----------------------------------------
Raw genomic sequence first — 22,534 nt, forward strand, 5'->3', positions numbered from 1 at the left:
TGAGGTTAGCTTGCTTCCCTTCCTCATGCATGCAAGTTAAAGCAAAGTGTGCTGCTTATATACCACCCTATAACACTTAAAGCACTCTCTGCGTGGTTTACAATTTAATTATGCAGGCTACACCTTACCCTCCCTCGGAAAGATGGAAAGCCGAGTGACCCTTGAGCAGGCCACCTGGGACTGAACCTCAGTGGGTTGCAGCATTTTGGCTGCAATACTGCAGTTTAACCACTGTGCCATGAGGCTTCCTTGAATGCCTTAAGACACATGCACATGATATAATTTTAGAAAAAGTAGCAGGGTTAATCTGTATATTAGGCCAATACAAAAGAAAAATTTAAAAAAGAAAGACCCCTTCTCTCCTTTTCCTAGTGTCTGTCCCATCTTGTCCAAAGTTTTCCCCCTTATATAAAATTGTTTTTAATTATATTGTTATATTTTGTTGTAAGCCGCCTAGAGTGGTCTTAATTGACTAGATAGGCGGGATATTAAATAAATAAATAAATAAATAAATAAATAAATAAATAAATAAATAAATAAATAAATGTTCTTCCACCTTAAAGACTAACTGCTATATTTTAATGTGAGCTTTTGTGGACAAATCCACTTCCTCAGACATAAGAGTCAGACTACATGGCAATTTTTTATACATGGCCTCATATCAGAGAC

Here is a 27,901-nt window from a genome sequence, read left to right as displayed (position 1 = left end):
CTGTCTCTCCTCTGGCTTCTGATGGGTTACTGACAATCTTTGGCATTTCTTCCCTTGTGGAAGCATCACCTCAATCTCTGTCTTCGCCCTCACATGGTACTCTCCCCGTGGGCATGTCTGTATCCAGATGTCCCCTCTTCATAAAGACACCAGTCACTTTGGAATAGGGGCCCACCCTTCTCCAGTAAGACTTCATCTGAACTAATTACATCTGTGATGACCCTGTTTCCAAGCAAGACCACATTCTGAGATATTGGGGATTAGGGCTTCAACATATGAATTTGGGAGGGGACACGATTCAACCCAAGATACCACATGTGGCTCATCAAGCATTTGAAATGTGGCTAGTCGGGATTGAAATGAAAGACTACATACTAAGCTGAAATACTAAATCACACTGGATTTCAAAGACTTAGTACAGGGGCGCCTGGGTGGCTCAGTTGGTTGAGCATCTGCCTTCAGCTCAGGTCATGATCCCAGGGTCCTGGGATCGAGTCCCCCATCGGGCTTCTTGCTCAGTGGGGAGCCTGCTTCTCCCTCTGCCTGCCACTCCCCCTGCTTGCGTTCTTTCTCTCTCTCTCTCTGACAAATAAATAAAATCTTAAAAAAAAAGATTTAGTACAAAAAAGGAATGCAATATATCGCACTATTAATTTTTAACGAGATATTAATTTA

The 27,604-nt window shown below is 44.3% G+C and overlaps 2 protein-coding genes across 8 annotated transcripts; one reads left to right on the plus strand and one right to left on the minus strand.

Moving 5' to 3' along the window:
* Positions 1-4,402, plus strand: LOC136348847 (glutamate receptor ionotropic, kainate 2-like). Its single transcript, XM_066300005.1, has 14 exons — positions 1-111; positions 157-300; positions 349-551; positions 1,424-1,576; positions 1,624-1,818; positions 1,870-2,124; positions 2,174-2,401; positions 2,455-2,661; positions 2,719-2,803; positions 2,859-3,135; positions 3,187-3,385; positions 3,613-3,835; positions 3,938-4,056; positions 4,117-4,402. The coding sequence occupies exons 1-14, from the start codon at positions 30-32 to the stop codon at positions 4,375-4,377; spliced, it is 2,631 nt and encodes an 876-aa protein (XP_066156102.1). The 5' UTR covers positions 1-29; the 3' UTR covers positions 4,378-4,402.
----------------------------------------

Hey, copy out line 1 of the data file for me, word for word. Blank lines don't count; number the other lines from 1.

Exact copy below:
Raw genomic sequence first — 22,534 nt, forward strand, 5'->3', positions numbered from 1 at the left: